5) Spend lots of time cuddling with dogs. Unless you don’t like dogs, in which case, don’t, but I really can’t alter this advice with any sincerity for people who don’t like dogs because dogs are what true love and joy and unconditional love look like.

6) Wine and cake?

7) Don’t believe people or lists that tell you that your life should look like some kind of dumb, imaginary rom-com life or that you should be married or have babies or have some kind of career or a certain amount of money or material things or anything else. Those lists of full of shit and will only make you feel bad about yourself which is a waste of time because the whole world already spends an inordinate amount of time trying to make you feel bad about yourself because you’re a woman which, according to dominant culture, means you are always flawed and that your life is less important than a zygote’s.



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The Pink and Blue Project

A long time ago I got into an argument with a friend of mine.  I said that piercing the ears of young girls is cruel, and that its primary role (like all things pink and blue) is to clearly display the gender of the baby.  Because, heavens to Betsy, we all know that mistaking a baby boy for a baby girl (or vice versa) is the worst thing you can do to offend a new mom!

Anyway, unfortunately, my friend had had her ears pierced when she was an infant.   And she (rightly) attacked my tone – it was now her body and her life that we were talking about.  But I wish I could have pulled JeongMee Yoon’s photos at the time (I also wish I had known the word “heteronormativity,” but I was pretty out of the loop).

JeongMee Yoon is a Korean artist who has done a series of photographs entitled “The Pink and Blue Project.”    Perhaps you’ve seen them before.  She asks children to gather together all of their pink and blue things, and photographs them with their collections.

Here are the results:

JeeYoo and Her Pink Things -- The Pink Project -- JeongMee Yoon, 2008


Jimin and His Blue Things -- The Blue Project -- JeongMee Yoon, 2007

I think the best response to these ridiculous displays of gender binaries is from this little girl.  You’ve probably seen this linked on some other site, but it’s great.  She also looks pretty much exactly like our own resident feminist Ellie Gordon-Moershel, and is complaining about the same gender binary bullshit that Ellie did at her age/still does:


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Link love: Occupying Valentine’s Day across the interwebz

Last month, Samhita Mukhopadhyay wrote, in a blog post:

…in an effort to push the bounds of that exclusivity that so many of us feel on Valentine’s day, I wanted to think about the ways we can rethink love and romance to resemble who we are, as singles, couples and community. Celebrating love is a beautiful thing but shouldn’t depend on if we are in a relationship or not, our sexual orientation, our class background, our citizenship status or our marital status.

In response to dominant cultural norms and expectations around love and romance, Samhita created a tumblr called Occupy Valentine’s Day.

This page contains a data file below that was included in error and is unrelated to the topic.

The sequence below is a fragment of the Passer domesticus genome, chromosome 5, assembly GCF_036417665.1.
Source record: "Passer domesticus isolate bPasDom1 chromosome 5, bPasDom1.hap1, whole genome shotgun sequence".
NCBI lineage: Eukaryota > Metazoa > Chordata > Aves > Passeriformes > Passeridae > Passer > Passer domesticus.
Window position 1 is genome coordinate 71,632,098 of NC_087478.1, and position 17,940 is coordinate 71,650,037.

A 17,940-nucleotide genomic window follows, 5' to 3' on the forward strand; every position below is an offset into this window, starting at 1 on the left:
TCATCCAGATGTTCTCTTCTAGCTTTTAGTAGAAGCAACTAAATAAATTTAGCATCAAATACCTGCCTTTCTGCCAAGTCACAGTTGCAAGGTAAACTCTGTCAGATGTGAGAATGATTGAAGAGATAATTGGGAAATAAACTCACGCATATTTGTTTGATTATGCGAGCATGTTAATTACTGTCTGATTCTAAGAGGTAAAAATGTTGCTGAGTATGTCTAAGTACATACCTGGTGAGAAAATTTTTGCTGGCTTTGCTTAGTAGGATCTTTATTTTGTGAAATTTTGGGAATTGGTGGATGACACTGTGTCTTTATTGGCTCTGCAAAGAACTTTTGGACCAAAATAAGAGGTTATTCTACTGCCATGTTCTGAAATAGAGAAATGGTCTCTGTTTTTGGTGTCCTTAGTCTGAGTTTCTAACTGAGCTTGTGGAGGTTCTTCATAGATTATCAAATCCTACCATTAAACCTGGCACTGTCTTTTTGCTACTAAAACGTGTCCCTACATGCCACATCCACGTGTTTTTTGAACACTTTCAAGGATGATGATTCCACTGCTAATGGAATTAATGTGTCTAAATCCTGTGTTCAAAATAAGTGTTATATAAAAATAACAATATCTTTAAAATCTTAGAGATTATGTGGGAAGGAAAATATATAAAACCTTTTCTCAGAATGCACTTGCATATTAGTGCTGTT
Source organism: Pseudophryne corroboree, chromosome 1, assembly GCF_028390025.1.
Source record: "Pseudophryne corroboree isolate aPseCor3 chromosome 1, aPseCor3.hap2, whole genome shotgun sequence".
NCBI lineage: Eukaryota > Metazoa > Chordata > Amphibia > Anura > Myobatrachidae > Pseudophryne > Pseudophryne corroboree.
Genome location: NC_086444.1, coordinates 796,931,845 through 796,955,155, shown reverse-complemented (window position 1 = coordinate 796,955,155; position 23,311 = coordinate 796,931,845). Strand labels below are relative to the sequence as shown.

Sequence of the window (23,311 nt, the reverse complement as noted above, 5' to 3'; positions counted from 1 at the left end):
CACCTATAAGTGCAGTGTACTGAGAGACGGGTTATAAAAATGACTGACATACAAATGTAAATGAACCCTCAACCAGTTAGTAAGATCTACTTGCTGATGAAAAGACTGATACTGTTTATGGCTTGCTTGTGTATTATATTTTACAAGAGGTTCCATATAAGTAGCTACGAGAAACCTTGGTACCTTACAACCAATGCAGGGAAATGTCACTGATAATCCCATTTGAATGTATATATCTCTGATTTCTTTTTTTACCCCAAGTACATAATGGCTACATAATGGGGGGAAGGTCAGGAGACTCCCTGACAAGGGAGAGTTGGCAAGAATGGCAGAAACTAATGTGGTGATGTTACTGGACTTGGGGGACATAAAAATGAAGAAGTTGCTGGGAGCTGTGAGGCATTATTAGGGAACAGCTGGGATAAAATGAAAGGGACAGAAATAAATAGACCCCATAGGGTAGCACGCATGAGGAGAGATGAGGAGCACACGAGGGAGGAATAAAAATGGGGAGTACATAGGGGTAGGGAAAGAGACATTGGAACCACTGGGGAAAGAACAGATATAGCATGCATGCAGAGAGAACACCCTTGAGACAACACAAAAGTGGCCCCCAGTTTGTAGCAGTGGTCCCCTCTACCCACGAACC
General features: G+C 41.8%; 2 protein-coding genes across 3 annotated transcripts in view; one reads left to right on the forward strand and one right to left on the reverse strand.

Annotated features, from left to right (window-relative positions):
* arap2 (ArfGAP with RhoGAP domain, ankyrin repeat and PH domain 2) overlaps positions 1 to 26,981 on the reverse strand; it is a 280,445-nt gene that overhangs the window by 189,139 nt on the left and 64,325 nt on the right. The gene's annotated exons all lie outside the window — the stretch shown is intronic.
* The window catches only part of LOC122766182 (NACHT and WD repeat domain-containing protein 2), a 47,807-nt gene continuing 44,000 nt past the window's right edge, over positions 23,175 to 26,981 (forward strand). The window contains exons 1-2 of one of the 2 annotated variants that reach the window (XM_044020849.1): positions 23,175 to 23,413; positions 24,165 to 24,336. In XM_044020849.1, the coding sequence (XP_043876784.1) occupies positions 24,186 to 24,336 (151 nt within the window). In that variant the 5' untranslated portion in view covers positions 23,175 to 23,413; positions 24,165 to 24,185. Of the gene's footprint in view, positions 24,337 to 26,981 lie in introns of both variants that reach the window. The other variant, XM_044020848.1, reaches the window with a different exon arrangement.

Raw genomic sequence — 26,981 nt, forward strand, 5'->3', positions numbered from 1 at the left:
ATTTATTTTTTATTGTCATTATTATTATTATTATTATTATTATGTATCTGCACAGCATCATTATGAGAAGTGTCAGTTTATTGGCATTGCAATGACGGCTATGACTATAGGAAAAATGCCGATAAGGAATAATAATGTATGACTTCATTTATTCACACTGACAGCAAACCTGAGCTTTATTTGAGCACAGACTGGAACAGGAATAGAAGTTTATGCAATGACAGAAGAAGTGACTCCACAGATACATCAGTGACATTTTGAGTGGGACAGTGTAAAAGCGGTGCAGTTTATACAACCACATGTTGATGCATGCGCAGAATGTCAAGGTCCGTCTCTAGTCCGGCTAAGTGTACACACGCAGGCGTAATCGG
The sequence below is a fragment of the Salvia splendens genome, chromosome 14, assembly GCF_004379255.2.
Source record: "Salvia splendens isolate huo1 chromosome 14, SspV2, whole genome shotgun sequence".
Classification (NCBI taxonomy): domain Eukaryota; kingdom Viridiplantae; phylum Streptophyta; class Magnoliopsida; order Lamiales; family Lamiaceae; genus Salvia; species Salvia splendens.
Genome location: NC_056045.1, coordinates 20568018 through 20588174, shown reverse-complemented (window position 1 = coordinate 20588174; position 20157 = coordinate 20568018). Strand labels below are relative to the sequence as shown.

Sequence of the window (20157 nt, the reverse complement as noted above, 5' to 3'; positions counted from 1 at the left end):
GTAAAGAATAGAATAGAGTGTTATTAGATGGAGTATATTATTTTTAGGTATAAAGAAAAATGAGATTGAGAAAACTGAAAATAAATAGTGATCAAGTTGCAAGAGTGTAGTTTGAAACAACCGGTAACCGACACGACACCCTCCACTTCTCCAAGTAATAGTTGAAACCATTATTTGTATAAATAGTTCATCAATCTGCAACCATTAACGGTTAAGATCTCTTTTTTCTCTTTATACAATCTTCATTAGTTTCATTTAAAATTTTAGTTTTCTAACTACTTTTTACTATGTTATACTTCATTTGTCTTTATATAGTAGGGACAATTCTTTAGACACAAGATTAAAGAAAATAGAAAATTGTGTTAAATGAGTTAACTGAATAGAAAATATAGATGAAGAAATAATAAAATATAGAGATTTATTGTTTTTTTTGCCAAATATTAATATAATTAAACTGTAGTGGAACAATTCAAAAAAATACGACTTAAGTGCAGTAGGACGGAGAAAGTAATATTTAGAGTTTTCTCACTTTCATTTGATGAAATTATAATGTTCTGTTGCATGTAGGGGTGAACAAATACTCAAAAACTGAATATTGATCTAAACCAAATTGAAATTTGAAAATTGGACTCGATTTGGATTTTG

Check out all the awesome and inspirational pieces that have worked to challenge the romantic industrial complex and couple-talism or have, more generally, looked at love and romance through a critical and feministy lens:


1) Sady Doyle wrote an amazing, must-read piece a couple of weeks ago over at Rookie about Bad Romance: how to recognize when you’re in one and how to get out.

YWCA Moncton is celebrating Galentine's Day this year!

2) Samhita Mukhopadhyay writes about marriage, class, and the romantic-industrial complex at The Nation.

3) Sady Doyle writes: “Love, according to one line of thinking, is our first and most important education in social justice,” in her piece about Occupy V Day over at In These Times.

4) Kelsey Wallace at Bitch Magazine writes about Galentine’s Day, a day invented by Parks and Recreation character, Leslie Knope – Galentine’s Day is all about female friendship and  “ladies celebrating ladies.”

5) Yay! You can find out more about Galentine’s Day and how to send cards to your most-loved ladies on YWCA Moncton’s website.

6) Clarisse Thorn provides an alternative perspective on Occupy Valentine’s Day at Role/Reboot because, hey, she likes getting red roses!

7) Tracy Clark-Flory looks at various anti-Valentine’s Day movements and events at Salon, asking: “Why has the holiday generated such cynicism and, sometimes, downright hatred?”


Of course we, at The F Word have been loving Occupying V-Day ourselves. Here is my take on love and romance in a patriarchal world and check our Occupy Valentine’s Day podcast, featuring an interview with Samhita Mukhopadhyay, at rabble.ca.


I highly recommend spending V-Day singing songs with Etta James, but however you choose to do it, happy Occupying!




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Occupy Valentine’s Day

Most of my love stories end with me feeling like I put a whole lot of energy into trying to build something out of nothing. Lust turns to love so easily and before you know it you’re invested in a relationship that seems more important than you. You end up trying to save a relationship for the sake of the relationship rather than trying to save yourself.

Before you all start accusing me of being bitter or hard or cold or damaged or whatever else women with personalities and life experience are, I’m not anti-romance and I’m not anti-love. I get sucked into all that lovey crap like the best of us. That said, I like to keep a healthy level of cynicism (hey, let’s just go right ahead and call that realism) on hand.